To deal with file corruption, we use software to capture and monitor the checksums of all the files we accession. Checksums are alphanumeric strings that are unique to each file—like a digital fingerprint; if a file changes, its checksum will also change. We use the checksum to verify that we made an exact copy of the original and to make sure the file doesn’t change over time.
Files are particularly vulnerable to corruption during transfers, so rather than using the usual drag-and-drop or copy-and-paste function, we use Bagger, a tool developed by the Library of Congress to move digital content from one location to another. Bagger calculates and compares the checksums of the original and copied files and verifies that the checksums match. This can take a while when we’re moving really large sets of files—sometimes an entire day.
Automating File Monitoring
The final storage destination for our digital files is Rosetta, the Getty Research Institute’s digital preservation system. Rosetta extracts technical metadata from the files and monitors checksums on a regular basis. If a checksum mismatch is identified, the system can restore the file to its previous, uncorrupted version from a backup copy. We can also program the system to provide alerts if a file format has become obsolete, so we can decide whether to convert files to another format.
Even though we have the basic tools and strategies in place, there’s still a great deal for us to do. Conversion of file formats is an area we have yet to navigate. We’re in the early stages of working with the Internet Archive’s web archiving service Archive-It to preserve the Getty’s webpages. We’re still trying to decide how exactly we want to integrate descriptions of digital materials into our finding aids. Providing remote access to complex born-digital collections, particularly ones with obsolete file formats, is also a bit of a head-scratcher. As new tools come out and the digital preservation field continues to develop, we will continue to reevaluate and refine our procedures.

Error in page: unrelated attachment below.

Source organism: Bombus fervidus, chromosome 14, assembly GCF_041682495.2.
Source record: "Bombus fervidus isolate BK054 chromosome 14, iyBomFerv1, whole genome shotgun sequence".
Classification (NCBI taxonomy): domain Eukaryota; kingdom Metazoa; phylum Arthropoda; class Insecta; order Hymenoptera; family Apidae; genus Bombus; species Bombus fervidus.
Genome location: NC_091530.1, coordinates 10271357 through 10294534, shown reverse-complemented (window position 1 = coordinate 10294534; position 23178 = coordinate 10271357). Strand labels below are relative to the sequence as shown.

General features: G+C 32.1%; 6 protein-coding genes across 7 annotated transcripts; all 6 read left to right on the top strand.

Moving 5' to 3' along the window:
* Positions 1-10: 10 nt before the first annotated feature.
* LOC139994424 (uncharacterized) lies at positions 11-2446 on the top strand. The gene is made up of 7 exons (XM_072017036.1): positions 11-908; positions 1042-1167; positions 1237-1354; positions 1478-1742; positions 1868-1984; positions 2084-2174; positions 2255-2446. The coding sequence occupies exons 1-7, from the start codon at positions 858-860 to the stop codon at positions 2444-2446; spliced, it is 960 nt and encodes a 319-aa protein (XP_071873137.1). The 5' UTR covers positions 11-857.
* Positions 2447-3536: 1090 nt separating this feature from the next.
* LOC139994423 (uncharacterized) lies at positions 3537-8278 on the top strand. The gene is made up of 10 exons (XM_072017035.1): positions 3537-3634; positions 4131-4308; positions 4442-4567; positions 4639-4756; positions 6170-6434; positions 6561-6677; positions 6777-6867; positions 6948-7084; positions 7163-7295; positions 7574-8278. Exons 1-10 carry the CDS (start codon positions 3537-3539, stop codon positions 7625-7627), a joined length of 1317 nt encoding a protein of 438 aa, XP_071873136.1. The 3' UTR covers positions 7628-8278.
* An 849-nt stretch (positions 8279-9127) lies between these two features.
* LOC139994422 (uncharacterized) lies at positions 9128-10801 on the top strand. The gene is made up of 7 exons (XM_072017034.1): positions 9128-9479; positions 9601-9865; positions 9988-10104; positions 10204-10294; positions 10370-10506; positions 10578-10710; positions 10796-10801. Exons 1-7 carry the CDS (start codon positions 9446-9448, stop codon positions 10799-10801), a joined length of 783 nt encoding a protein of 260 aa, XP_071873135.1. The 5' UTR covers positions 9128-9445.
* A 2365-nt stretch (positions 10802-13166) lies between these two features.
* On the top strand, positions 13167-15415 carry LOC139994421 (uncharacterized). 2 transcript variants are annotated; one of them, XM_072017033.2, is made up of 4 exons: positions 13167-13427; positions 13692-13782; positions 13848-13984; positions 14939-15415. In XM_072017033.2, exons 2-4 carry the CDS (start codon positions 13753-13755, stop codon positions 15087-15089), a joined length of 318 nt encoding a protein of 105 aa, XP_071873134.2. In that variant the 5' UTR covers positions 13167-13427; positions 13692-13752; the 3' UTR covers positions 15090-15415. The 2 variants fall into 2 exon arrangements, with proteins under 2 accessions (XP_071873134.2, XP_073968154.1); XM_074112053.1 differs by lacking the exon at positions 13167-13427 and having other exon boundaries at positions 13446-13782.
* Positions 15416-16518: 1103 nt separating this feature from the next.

This post marks Electronic Records Day, which spotlights digital records and the need to manage and preserve them. If you’re interested in preserving your own digital files, see tthese tips put together by the Council of State Archivists [PDF], which sponsors the day.
Thank you for an interesting article on digital archive preservation. I am a volunteer at the National Museum of Computing (TNMOC) in Bletchley Park in the UK and I produce the magazine that goes out to our members.
I was wondering whether you would consent to me reproducing the article and images in the magazine? I think it would be interesting, pertinent and relevant to our readers. I would of course credit yourself and the Getty organisation as the owners of the material.
I do hope that you agree to this request and I look forward to your reply. If you would like more information about the TNMOC then please please visit our website at http://www.tnmoc.org.
Phil Le Grand
Hi Phil, Thanks for your interest in sharing content from the Iris. We license most of the posts on this site under a Creative Commons Attribution 4.0 license. (Those that are excluded from this are marked at the bottom of the relevant post.) In essence, the license states that you are free to use or adapt our material as long as you provide attribution, defined as “the name of the creator and attribution parties, a copyright notice, a license notice, a disclaimer notice, and a link to the material.” In other words, you’re free to use it, just credit the Getty as originator and copyright holder, Lorain as the author, and state that you’re publishing it under a Creative Commons Attribution 4.0 license.
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That is great. Thank you.